Yeah. You know really a lot of people don’t even consider this a job and to me it’s one of the hardest jobs you can do and you already know that because you did it for 8 years. It’s a hard job and you’ve got to like it to do it. If you don’t like it, you’re not going to be any good at it. I don’t think. You’ve got to be a people person, you’ve got to have patience. If you don’t like it you’re not going to keep doing it because it is hard work.

Taylor: So did you pick it up right away?

Christmas: Yeah, I did really.

Taylor: You’re just naturally organized, would you say?

Christmas: Yeah, I think so.

Taylor: Because you have to be. I mean how else would you really manage? I think that so many people think when you first start waitressing, it’s just this job anybody can do, but if you’re behind, and things are piling up, it can be very disorienting and scary and people get mad at you. So I think it’s important to recognize that it does take skill to do this job.

Christmas: Definitely, and you’ve got to remember who gets what, which table gets what, because it’s terrible when you take the wrong food to the wrong table and they start eating it and these other people have been waiting ten minutes and then there it is, somebody else’s eating it, you know [laughing]. It gets a little leery there, you know.

Taylor: I know your stomach sinks, and you’re like, “Don’t eat it.”

Christmas: Yeah, it’s like, how did I do that?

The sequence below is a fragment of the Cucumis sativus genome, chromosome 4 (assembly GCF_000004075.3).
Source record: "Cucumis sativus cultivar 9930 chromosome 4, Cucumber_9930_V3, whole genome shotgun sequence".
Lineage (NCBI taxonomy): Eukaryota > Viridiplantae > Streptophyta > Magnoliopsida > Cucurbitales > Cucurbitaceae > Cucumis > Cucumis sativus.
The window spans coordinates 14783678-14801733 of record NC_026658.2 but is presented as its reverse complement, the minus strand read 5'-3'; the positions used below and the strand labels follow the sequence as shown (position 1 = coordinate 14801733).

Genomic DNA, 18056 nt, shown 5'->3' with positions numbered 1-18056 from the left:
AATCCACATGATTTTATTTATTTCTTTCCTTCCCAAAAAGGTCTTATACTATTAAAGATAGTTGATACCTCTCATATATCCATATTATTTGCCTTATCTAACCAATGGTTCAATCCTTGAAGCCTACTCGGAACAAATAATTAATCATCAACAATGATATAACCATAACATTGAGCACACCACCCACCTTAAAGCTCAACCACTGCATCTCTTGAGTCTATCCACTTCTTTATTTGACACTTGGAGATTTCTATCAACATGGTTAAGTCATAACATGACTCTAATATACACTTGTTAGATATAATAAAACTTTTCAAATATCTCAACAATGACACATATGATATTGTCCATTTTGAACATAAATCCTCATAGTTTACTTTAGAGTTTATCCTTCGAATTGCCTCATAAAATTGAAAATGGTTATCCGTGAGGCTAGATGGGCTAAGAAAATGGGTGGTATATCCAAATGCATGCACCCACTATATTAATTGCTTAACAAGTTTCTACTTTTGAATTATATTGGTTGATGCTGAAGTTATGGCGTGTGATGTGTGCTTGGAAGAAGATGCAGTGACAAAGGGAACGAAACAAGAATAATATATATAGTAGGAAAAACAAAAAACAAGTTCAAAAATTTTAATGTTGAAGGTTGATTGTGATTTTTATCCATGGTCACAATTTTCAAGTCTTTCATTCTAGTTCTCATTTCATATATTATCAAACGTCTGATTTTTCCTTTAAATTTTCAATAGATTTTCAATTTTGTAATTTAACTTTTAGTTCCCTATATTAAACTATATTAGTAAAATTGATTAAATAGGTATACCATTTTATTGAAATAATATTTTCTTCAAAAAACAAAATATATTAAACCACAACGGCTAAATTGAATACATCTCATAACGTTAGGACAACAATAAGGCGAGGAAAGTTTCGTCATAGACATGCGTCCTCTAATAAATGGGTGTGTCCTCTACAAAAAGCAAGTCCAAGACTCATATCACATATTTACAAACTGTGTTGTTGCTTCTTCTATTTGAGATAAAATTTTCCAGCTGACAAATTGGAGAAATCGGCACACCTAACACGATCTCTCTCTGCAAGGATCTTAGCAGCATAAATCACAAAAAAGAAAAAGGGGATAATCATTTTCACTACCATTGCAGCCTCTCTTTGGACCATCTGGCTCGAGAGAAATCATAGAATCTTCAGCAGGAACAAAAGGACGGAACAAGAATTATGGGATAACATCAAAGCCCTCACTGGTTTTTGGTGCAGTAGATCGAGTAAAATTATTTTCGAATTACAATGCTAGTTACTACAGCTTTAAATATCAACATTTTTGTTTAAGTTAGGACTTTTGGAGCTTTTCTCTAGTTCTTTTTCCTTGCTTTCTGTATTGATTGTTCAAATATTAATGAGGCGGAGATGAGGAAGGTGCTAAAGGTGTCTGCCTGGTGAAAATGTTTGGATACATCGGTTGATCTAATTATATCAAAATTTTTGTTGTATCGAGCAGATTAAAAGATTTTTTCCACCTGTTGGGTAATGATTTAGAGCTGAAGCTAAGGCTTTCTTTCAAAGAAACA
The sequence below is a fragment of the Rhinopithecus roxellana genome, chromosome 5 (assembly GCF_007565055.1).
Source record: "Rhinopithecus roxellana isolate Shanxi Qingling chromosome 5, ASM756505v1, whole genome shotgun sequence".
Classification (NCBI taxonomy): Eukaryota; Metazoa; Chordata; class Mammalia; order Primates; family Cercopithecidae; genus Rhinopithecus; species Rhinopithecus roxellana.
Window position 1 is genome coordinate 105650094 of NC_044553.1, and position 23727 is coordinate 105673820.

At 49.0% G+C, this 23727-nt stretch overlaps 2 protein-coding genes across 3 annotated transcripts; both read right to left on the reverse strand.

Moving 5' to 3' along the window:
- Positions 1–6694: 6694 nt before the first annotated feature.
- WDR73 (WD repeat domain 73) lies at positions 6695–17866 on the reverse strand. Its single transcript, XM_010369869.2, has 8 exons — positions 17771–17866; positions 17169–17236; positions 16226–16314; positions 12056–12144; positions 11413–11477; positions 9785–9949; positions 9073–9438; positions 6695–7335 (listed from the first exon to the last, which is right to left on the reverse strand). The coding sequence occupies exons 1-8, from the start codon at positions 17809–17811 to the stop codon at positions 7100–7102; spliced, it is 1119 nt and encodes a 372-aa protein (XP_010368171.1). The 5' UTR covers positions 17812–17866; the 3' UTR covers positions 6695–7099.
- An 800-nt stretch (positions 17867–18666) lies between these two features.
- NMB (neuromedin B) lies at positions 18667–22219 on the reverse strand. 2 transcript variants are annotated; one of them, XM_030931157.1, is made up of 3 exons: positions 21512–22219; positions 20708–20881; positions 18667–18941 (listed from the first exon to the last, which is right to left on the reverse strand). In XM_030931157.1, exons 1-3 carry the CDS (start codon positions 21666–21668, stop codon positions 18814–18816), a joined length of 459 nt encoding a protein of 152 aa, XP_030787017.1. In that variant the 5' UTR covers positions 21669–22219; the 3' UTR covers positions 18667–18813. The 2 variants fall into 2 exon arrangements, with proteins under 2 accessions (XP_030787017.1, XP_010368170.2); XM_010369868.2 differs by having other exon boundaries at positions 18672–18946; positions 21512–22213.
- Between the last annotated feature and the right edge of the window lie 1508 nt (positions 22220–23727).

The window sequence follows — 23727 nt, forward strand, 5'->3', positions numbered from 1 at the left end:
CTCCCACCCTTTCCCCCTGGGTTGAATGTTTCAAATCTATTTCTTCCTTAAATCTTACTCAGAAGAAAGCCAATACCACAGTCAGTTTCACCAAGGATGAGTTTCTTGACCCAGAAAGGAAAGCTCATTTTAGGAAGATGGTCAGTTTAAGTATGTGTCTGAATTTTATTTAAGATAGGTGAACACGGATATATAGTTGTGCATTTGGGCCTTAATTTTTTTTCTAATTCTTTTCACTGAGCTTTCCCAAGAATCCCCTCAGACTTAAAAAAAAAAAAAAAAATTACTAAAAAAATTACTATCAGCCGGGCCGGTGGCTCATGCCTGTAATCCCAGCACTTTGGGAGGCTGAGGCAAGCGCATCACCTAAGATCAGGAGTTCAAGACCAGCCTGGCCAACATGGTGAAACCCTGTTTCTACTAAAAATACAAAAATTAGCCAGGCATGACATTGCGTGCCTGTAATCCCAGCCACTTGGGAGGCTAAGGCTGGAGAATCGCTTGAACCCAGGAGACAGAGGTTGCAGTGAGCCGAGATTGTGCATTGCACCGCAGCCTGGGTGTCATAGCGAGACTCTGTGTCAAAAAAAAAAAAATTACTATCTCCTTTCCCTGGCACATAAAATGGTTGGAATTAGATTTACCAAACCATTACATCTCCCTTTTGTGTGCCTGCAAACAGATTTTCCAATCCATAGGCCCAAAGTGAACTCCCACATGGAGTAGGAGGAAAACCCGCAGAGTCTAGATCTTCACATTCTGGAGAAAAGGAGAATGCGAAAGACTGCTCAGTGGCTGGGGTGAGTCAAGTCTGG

Taylor: And then when you have regular customers you have to remember what they want.

Christmas: Yeah, that’s true.

Taylor: Well I think it becomes automatic, but since you’ve been in Central City, do you find that being in so many different restaurants, do you still get regulars that come from other restaurants you served?

Christmas: Yes.

Taylor: Did they follow you?

Christmas: I think some of them have, yeah. You know just like that couple over there.

Taylor: Because they know that you know what they want.

Christmas: Yeah, yeah. And then know it was usually be a good atmosphere. Because you know I’m always joking and stuff like that. That’s why I can’t work in a really fancy restaurant, I’m sure the money would be better, but I don’t think I’d be happy.

Taylor: You know, sometimes I don’t think it really is better money necessarily.

Christmas: Well, know I guess you’re right.

Taylor: You know sometimes with your regulars you can budget because you know what they’re going to give you and a lot of times with a fancy restaurant there’s so much more expectation, sometimes they’re not as inclined or feel obligated to tip well, because they don’t know you.

Christmas: That’s true. That’s true.

Taylor: And if you’re in a place where they don’t have a lot of turnover, you know it a busier diner atmosphere, you’ve got more turnover, you’ve got more opportunity to make more money, so sometimes, it doesn’t mean more money.

Christmas: Well, I don’t know, I’ve never worked in one but I’ve heard that too, that it doesn’t turn over as much.

Taylor: Do you make minimum wage?

Christmas: No.

Taylor: Do you make more than minimum wage?